Keyed data pages
Data pages provide a performance improvement for Pega Platform™ applications by caching information in memory, rather than querying a data store, such as a database or web service. Data pages typically return either a list of items or information about a single item.
Applications that use data pages extensively can introduce performance issues due to frequent exchanges with a data source. For example, an automobile dealer provides an application that allows customers to browse the current inventory of vehicles and view the details on each vehicle in stock. The dealer notices that the inventory system of record receives thousands of requests each day due to customers browsing the vehicles that are in stock. These recurring queries impact the access to vehicle information on the dealer website, which affects the user experience for potential customers.
To provide instant access to a particular item in a list-structure data page, you can enable keyed access. By using keyed access, you avoid maintaining two separate data pages: one page to return a list of items and a second page to return information about a single item. Using a keyed data page when retrieving data for application use can make processing more efficient by reducing the number of exchanges with a system of record.
In the previous automobile dealer example, the dealer can configure keyed access to a data page listing the vehicles in inventory to reduce the number of queries to the inventory system. The dealer configures a keyed data page that loads the current inventory to a data page on the first request by the customer that day. When a customer changes the selected vehicle, the data is returned from the pre-loaded data page rather than the inventory system, reducing the number of queries to the system of record and improving the user experience.
In the center of the following image, slide the vertical line to compare how the number of database queries can differ between keyed and non-keyed data pages.
Check your knowledge with the following interaction.
Keyed data pages use cases
When deciding whether to use keyed data access on a data page, consider the performance and data management needs of your application. Choosing between a non-keyed configuration and a keyed configuration for a data page depends on the number of requests that occur before the information on the data page is considered stale. Consider the following two use cases.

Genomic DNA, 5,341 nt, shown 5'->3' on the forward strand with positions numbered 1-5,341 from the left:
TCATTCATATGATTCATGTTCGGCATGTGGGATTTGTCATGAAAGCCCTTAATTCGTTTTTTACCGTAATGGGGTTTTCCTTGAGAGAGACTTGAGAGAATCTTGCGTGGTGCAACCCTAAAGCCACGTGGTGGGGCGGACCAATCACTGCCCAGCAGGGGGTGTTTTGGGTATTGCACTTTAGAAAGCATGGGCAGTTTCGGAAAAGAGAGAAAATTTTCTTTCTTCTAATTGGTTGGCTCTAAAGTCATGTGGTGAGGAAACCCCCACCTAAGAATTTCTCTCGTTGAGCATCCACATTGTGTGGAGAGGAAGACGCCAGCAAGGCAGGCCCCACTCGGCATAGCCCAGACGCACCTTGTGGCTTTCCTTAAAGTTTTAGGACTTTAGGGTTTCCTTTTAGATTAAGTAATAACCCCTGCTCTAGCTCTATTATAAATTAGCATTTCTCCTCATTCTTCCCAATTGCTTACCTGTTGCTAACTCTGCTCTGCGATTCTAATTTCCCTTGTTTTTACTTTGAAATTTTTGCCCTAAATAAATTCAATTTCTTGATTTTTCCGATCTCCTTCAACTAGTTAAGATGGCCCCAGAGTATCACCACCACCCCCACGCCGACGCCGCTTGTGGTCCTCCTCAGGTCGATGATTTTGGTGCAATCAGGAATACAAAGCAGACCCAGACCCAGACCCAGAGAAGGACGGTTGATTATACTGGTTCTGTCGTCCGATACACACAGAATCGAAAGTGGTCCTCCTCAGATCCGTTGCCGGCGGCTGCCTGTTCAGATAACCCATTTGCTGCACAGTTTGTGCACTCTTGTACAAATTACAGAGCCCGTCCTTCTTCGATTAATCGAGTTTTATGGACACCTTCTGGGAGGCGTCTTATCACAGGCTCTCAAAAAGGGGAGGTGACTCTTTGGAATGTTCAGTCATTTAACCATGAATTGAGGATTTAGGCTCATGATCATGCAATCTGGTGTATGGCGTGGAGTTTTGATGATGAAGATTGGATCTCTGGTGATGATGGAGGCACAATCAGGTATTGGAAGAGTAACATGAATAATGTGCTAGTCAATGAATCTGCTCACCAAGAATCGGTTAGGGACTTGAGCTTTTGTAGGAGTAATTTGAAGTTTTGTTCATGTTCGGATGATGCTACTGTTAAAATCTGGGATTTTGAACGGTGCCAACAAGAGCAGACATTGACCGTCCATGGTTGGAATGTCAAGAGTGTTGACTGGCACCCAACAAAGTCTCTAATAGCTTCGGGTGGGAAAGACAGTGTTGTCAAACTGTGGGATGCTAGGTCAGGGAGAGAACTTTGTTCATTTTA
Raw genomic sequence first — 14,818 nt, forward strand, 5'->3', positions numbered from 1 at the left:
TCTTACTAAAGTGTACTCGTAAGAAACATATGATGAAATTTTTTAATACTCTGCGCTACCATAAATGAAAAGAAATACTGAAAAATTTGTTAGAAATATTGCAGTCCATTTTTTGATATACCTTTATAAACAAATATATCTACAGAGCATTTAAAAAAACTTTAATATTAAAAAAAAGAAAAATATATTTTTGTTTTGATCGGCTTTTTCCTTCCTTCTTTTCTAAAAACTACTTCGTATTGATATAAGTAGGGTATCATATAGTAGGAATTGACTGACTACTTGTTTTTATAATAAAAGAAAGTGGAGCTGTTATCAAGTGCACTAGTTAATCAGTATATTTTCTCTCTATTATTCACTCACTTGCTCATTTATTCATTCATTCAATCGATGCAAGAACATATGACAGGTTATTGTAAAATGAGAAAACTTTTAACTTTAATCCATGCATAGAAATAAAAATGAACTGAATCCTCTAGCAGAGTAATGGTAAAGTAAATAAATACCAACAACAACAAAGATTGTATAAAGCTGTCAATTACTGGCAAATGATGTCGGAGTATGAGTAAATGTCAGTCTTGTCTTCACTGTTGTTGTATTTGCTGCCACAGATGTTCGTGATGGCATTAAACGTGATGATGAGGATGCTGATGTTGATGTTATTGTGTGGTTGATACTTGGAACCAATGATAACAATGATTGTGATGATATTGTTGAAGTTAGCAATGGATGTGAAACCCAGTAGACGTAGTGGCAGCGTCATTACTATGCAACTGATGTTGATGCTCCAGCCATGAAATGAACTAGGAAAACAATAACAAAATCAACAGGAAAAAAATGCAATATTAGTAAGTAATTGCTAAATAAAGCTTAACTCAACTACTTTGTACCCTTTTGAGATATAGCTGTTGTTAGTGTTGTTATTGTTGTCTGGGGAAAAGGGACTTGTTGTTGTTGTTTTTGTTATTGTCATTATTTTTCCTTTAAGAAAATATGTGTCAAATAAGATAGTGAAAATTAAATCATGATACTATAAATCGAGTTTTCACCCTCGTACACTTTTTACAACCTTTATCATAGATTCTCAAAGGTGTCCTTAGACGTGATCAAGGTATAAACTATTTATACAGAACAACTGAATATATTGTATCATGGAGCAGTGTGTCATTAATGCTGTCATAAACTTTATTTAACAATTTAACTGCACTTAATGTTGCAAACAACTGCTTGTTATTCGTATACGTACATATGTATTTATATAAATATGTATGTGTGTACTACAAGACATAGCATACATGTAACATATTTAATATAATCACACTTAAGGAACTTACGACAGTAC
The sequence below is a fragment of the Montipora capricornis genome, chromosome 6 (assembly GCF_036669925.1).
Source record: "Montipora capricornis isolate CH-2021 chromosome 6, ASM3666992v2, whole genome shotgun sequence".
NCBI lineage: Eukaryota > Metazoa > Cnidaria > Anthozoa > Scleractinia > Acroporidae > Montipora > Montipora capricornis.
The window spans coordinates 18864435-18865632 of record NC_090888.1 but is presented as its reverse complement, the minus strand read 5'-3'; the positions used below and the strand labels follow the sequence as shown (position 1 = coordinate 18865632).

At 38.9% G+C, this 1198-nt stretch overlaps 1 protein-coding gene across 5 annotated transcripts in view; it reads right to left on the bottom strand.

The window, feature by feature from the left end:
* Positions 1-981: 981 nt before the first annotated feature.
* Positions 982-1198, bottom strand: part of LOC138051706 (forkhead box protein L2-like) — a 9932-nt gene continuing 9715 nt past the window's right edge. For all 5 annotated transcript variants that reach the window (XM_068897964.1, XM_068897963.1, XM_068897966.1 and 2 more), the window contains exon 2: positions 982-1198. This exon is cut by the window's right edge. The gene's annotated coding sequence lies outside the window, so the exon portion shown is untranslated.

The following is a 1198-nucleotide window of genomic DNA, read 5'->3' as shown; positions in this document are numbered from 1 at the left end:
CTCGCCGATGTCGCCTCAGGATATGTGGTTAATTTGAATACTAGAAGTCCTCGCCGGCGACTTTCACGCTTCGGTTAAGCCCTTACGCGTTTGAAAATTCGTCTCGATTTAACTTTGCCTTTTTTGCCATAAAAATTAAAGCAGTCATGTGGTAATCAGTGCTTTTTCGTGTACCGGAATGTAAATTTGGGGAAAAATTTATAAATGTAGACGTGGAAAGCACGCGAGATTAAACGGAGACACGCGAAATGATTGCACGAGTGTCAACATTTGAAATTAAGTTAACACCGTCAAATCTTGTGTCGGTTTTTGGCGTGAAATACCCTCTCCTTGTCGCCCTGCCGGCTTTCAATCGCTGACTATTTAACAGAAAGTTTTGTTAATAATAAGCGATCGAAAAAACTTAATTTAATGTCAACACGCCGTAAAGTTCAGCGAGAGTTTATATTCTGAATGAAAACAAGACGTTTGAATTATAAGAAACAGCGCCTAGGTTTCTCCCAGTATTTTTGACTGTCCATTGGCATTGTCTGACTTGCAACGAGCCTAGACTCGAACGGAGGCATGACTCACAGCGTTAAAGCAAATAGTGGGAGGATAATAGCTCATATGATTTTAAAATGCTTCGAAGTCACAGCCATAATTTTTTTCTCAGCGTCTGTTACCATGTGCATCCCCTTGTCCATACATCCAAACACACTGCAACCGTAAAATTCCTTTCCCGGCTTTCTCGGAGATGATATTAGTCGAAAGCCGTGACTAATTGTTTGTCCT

Use case 1: Non-keyed configuration
A case type for quoting and issuing insurance policies must populate customer information from a system of record. The case type accesses only a single customer record, and the information in the customer record is accessed once for each case.
In this example, the customer information is accessed infrequently, and the case type requires only a single trip to the server to obtain customer information. Because each case focuses on a single customer, information about other customers is not pertinent to the case. In this use case, a keyed data page provides no performance improvement.
Use case 2: Keyed configuration
A caterer provides customers with a case type for customizing menus and dining options for events. Customers make menu selections over multiple steps in the case type. Each step focuses on a specific portion of the menu or dining option, such as appetizers, main course, table size, and chair type. Pricing and inventory information changes daily at most.
In this example, frequent requests for data are expected for each case, and the source data tends to remain unchanged between requests. In this use case, a keyed data page can improve performance by reducing the number of exchanges with the system of record for a single case.
Keyed data page configuration
Keyed access can only be configured for data pages that satisfy specific requirements concerning the scope, mode, and structure of the page.
In the following interaction, click the + icons to learn how to configure a data page to support keyed access.